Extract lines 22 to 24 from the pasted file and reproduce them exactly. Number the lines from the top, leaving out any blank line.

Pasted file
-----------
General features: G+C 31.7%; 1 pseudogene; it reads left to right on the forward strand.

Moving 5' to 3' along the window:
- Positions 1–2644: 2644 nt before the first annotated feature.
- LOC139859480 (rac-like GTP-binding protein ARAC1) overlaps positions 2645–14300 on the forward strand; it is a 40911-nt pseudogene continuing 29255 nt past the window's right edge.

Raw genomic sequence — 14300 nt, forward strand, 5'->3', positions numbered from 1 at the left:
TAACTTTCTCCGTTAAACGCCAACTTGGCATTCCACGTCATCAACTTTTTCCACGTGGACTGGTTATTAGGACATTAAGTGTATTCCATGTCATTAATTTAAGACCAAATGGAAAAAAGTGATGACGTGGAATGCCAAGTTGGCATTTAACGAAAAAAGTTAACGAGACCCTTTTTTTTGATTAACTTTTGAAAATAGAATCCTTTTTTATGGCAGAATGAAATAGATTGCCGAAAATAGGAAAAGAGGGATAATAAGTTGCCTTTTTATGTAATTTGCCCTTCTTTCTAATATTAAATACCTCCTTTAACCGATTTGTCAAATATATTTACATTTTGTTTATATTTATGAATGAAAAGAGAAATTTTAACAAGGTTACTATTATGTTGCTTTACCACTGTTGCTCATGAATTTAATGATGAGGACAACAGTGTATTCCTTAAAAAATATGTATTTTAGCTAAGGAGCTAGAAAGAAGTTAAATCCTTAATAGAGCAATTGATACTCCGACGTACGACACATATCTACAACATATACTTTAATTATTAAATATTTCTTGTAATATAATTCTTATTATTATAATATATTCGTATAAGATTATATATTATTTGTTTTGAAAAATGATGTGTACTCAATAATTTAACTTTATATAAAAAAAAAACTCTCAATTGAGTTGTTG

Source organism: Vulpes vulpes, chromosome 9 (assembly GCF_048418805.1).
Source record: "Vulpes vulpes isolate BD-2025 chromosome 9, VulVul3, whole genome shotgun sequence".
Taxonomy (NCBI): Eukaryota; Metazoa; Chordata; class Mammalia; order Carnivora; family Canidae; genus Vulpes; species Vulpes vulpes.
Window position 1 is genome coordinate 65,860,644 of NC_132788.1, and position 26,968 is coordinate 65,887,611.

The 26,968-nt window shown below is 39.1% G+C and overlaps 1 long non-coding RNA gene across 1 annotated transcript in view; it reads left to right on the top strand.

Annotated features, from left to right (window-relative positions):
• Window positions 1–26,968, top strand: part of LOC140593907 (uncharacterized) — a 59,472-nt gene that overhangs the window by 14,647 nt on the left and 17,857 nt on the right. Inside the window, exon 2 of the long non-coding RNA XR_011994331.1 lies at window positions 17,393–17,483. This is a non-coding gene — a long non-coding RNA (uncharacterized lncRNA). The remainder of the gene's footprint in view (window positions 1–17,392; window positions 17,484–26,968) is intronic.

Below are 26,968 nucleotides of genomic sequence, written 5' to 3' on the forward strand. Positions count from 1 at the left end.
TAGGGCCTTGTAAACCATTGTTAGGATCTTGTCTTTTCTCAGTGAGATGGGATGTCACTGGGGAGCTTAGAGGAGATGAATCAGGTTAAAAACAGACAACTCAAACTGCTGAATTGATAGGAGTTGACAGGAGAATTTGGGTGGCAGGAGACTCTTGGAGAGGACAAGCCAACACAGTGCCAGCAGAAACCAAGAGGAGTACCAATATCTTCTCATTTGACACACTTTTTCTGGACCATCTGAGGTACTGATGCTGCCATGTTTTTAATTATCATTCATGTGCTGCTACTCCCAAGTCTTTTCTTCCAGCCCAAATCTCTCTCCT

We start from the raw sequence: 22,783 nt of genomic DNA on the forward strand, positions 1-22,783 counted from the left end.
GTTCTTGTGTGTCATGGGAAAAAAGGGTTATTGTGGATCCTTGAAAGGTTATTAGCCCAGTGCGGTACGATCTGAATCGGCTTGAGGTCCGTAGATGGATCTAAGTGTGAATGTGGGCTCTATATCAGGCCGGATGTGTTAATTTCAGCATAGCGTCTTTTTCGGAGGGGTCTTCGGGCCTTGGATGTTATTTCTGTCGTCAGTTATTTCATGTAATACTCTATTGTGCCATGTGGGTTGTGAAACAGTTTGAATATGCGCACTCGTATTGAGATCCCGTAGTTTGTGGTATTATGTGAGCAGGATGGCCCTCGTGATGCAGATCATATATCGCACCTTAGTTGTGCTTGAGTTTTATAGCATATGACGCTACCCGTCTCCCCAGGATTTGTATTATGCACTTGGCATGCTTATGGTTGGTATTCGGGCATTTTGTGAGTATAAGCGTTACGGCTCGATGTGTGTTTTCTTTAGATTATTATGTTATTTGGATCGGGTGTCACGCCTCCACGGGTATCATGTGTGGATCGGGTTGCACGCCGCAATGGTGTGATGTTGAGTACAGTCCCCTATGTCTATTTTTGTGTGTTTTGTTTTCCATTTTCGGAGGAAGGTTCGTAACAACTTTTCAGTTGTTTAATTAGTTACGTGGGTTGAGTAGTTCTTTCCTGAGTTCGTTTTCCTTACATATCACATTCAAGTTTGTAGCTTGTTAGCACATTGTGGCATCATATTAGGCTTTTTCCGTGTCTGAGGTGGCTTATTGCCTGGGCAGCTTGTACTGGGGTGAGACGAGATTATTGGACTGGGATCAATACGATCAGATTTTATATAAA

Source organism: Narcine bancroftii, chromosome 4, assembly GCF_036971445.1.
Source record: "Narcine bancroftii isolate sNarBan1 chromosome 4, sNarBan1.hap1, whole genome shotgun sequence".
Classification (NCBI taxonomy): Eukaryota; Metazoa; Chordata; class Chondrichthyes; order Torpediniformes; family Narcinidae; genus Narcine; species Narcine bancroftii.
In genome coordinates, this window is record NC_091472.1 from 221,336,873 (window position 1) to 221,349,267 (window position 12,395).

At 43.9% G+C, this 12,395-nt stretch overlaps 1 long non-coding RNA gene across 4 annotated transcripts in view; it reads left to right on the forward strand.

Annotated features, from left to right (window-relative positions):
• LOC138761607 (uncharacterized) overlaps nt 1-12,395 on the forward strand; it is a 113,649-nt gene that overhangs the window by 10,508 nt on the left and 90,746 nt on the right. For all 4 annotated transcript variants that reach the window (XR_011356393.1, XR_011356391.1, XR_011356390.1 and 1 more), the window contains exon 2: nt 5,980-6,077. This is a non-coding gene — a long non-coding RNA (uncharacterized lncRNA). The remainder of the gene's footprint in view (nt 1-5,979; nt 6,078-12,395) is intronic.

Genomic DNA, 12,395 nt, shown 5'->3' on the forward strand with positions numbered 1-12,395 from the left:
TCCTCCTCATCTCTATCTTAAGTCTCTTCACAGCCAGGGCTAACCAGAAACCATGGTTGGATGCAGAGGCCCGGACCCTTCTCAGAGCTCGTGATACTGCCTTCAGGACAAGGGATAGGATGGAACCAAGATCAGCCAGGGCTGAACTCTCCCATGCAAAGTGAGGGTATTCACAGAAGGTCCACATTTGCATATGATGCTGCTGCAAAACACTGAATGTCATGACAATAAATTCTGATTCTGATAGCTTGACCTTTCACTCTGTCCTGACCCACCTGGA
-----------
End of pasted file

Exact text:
At 43.9% G+C, this 12,395-nt stretch overlaps 1 long non-coding RNA gene across 4 annotated transcripts in view; it reads left to right on the forward strand.

Annotated features, from left to right (window-relative positions):
• LOC138761607 (uncharacterized) overlaps nt 1-12,395 on the forward strand; it is a 113,649-nt gene that overhangs the window by 10,508 nt on the left and 90,746 nt on the right. For all 4 annotated transcript variants that reach the window (XR_011356393.1, XR_011356391.1, XR_011356390.1 and 1 more), the window contains exon 2: nt 5,980-6,077. This is a non-coding gene — a long non-coding RNA (uncharacterized lncRNA). The remainder of the gene's footprint in view (nt 1-5,979; nt 6,078-12,395) is intronic.